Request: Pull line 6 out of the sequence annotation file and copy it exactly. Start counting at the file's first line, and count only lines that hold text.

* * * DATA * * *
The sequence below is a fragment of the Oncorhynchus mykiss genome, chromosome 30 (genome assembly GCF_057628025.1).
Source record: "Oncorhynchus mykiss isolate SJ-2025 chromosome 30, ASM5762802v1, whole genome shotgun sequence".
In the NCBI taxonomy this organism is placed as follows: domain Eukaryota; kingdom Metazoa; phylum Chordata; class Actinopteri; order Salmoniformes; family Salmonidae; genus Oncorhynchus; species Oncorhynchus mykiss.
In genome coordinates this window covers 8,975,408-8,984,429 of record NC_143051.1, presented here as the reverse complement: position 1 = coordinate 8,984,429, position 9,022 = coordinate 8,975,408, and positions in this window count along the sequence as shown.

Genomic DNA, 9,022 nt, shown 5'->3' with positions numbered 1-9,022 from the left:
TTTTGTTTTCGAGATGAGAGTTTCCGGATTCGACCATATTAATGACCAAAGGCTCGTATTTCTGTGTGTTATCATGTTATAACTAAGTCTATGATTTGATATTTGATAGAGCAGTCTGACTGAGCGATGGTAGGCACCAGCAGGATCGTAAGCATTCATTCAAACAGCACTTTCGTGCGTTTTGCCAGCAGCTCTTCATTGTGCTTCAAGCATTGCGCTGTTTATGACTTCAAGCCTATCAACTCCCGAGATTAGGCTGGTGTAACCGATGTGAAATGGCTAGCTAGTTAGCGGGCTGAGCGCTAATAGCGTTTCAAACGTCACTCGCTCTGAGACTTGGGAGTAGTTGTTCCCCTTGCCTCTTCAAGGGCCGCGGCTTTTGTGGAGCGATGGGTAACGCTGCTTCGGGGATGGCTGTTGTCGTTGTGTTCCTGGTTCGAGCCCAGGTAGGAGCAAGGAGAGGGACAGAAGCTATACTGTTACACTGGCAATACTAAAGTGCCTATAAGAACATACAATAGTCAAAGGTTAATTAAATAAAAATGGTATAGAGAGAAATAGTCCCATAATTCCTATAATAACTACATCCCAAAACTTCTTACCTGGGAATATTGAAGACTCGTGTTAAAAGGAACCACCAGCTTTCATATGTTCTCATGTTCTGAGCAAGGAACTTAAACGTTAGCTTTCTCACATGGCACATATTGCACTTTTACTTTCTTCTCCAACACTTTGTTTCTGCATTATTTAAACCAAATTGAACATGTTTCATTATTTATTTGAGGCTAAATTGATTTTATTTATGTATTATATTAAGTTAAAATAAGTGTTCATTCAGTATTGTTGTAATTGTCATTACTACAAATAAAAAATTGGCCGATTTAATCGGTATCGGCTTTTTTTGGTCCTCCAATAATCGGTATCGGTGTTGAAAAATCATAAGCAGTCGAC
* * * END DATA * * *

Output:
TTTTGTTTTCGAGATGAGAGTTTCCGGATTCGACCATATTAATGACCAAAGGCTCGTATTTCTGTGTGTTATCATGTTATAACTAAGTCTATGATTTGATATTTGATAGAGCAGTCTGACTGAGCGATGGTAGGCACCAGCAGGATCGTAAGCATTCATTCAAACAGCACTTTCGTGCGTTTTGCCAGCAGCTCTTCATTGTGCTTCAAGCATTGCGCTGTTTATGACTTCAAGCCTATCAACTCCCGAGATTAGGCTGGTGTAACCGATGTGAAATGGCTAGCTAGTTAGCGGGCTGAGCGCTAATAGCGTTTCAAACGTCACTCGCTCTGAGACTTGGGAGTAGTTGTTCCCCTTGCCTCTTCAAGGGCCGCGGCTTTTGTGGAGCGATGGGTAACGCTGCTTCGGGGATGGCTGTTGTCGTTGTGTTCCTGGTTCGAGCCCAGGTAGGAGCAAGGAGAGGGACAGAAGCTATACTGTTACACTGGCAATACTAAAGTGCCTATAAGAACATACAATAGTCAAAGGTTAATTAAATAAAAATGGTATAGAGAGAAATAGTCCCATAATTCCTATAATAACTACATCCCAAAACTTCTTACCTGGGAATATTGAAGACTCGTGTTAAAAGGAACCACCAGCTTTCATATGTTCTCATGTTCTGAGCAAGGAACTTAAACGTTAGCTTTCTCACATGGCACATATTGCACTTTTACTTTCTTCTCCAACACTTTGTTTCTGCATTATTTAAACCAAATTGAACATGTTTCATTATTTATTTGAGGCTAAATTGATTTTATTTATGTATTATATTAAGTTAAAATAAGTGTTCATTCAGTATTGTTGTAATTGTCATTACTACAAATAAAAAATTGGCCGATTTAATCGGTATCGGCTTTTTTTGGTCCTCCAATAATCGGTATCGGTGTTGAAAAATCATAAGCAGTCGAC